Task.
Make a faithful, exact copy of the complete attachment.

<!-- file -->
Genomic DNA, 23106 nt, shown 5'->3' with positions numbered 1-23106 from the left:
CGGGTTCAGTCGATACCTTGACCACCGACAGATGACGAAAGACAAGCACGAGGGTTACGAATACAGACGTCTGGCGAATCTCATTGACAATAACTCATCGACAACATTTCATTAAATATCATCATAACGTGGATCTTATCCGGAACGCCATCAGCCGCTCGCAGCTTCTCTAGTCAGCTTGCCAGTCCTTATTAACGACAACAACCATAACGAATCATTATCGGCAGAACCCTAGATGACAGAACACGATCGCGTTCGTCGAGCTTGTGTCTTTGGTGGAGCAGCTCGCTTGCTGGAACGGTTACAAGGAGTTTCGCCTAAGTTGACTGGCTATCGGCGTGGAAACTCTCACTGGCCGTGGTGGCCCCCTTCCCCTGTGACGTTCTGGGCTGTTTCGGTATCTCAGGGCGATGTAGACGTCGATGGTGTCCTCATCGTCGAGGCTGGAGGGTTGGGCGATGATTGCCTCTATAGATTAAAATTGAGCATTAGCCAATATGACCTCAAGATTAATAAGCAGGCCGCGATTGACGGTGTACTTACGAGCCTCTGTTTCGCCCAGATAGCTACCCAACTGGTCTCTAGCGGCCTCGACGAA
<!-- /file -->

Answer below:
Genomic DNA, 23106 nt, shown 5'->3' with positions numbered 1-23106 from the left:
CGGGTTCAGTCGATACCTTGACCACCGACAGATGACGAAAGACAAGCACGAGGGTTACGAATACAGACGTCTGGCGAATCTCATTGACAATAACTCATCGACAACATTTCATTAAATATCATCATAACGTGGATCTTATCCGGAACGCCATCAGCCGCTCGCAGCTTCTCTAGTCAGCTTGCCAGTCCTTATTAACGACAACAACCATAACGAATCATTATCGGCAGAACCCTAGATGACAGAACACGATCGCGTTCGTCGAGCTTGTGTCTTTGGTGGAGCAGCTCGCTTGCTGGAACGGTTACAAGGAGTTTCGCCTAAGTTGACTGGCTATCGGCGTGGAAACTCTCACTGGCCGTGGTGGCCCCCTTCCCCTGTGACGTTCTGGGCTGTTTCGGTATCTCAGGGCGATGTAGACGTCGATGGTGTCCTCATCGTCGAGGCTGGAGGGTTGGGCGATGATTGCCTCTATAGATTAAAATTGAGCATTAGCCAATATGACCTCAAGATTAATAAGCAGGCCGCGATTGACGGTGTACTTACGAGCCTCTGTTTCGCCCAGATAGCTACCCAACTGGTCTCTAGCGGCCTCGACGAA